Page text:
   During history, IVs are being started, blood is being
    drawn(rapid treatment improves outcome
Physical Examination
   Vital Signs: BP initially low, then tachycardia, check
   Pallor(only if anemic), lymph nodes, abdominal mass,
    liver or spleen, rectal to test stool for blood
   Rarer findings: bruising with coagulopathy, arthritis
    as clue for anti inflammatories, telangectasia,
    abdominal scars of trauma or surgery, bruits of
    vascular disease, ascites from liver disease
Immediate Treatment
   IV fluids: or sips of liquids in
   Bed rest with legs up
   Check Blood counts: remember with
    acute bleeding counts unchanged till
    diluted with IV fluids or time
   Type and Cross match Blood: do not
    give unless under 24% unless
    heart/lung disease
Immediate Treatment
   Naso-gastric tube ?: can tell if active bleeding or not, reliable
    if bile obtained. Only used 50%; Unless vomiting persistent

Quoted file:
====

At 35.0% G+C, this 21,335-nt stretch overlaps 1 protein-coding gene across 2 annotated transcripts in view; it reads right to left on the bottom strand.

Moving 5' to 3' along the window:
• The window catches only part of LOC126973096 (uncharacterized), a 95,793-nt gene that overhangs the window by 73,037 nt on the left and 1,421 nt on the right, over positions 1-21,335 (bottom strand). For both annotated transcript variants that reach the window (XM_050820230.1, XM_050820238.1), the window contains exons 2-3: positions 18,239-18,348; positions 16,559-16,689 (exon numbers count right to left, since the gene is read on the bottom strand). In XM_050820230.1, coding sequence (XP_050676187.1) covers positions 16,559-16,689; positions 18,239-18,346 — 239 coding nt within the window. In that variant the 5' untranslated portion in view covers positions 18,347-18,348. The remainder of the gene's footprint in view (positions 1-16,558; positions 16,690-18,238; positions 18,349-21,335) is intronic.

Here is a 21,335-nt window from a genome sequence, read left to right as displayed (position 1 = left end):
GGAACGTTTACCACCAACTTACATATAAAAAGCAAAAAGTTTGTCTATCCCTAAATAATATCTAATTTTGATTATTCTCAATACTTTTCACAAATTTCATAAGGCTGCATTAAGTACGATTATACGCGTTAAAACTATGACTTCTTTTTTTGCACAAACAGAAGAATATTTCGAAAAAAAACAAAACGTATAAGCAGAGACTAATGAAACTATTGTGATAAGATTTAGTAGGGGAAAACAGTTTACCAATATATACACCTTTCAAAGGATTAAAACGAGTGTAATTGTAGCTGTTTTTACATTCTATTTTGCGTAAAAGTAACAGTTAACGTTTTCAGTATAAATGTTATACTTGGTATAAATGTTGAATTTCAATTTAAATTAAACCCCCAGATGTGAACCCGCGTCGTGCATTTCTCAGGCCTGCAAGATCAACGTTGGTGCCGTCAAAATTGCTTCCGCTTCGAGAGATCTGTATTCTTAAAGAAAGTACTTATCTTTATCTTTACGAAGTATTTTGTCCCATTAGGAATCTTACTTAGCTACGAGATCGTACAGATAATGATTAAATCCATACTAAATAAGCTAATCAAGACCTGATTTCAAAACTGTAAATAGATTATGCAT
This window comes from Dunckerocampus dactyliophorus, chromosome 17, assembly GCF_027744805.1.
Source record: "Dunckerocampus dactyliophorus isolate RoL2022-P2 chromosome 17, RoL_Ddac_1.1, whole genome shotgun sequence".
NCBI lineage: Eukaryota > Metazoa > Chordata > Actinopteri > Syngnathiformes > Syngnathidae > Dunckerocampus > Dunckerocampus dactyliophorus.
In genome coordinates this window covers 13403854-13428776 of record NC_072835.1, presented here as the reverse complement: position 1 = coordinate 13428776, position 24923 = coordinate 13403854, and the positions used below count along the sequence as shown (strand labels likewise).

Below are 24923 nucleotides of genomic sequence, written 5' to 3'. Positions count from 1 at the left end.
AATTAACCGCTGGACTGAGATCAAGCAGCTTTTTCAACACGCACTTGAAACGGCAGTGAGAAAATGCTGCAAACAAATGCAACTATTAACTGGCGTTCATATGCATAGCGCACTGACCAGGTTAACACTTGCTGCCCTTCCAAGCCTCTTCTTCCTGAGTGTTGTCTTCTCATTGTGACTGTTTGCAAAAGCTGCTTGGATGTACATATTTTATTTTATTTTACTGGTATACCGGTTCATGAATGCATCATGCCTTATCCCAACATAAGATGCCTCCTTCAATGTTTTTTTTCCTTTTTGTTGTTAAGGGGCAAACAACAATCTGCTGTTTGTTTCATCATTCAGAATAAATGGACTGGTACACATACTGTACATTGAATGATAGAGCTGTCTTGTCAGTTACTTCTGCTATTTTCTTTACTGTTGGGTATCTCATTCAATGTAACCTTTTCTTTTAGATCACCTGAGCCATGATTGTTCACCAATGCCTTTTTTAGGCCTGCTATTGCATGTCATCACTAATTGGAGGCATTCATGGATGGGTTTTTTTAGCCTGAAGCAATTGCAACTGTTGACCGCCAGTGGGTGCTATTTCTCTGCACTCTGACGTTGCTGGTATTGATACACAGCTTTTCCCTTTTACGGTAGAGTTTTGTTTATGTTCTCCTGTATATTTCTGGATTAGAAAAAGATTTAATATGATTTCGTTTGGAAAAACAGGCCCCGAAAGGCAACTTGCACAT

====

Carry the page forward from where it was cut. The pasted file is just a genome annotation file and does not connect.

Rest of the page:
   If bright red blood, urgent endoscopy
   Benefits of Endoscopy: Not just because we want to know,
    but does it really help the patient?
   The characteristics of the ulcer will define prognosis, need
    for hospitalization (Visible vessel or active bleeding 90% vs.
    clean ulcer 5% chance of re-bleeding:( Lee,JG, Gastro Endo
       Decrease the need for transfusion

       Decrease the need for surgery

       (Injection of Erythromycin will help clear stomach

         before endo(Gastro 202;123:17)
       If endoscopy delayed 12-24 hours, use only if dysphagia,

         continued bleeding, weight loss or other alarm symptoms
Endoscopic Therapy
Stopping Ulcer Bleeding

   Electrocautery: monopolar or bipolar(Bicap)
        Bipolar safer because injury more superficial
   Clips
   Injection: 1;10,000 epinephrine or other solution (works by
    vasospasm and tamponade
   Banding. May cause bowel necrosis if applied to deeper
   Combination Treatment: most common Epinephrine and Bicap
   Argon Plasm Coagulation: Deeper, controlled burn: Expensive
   Fibrin Sealant: Experimental, but seals fistulae
Endoscopic Therapy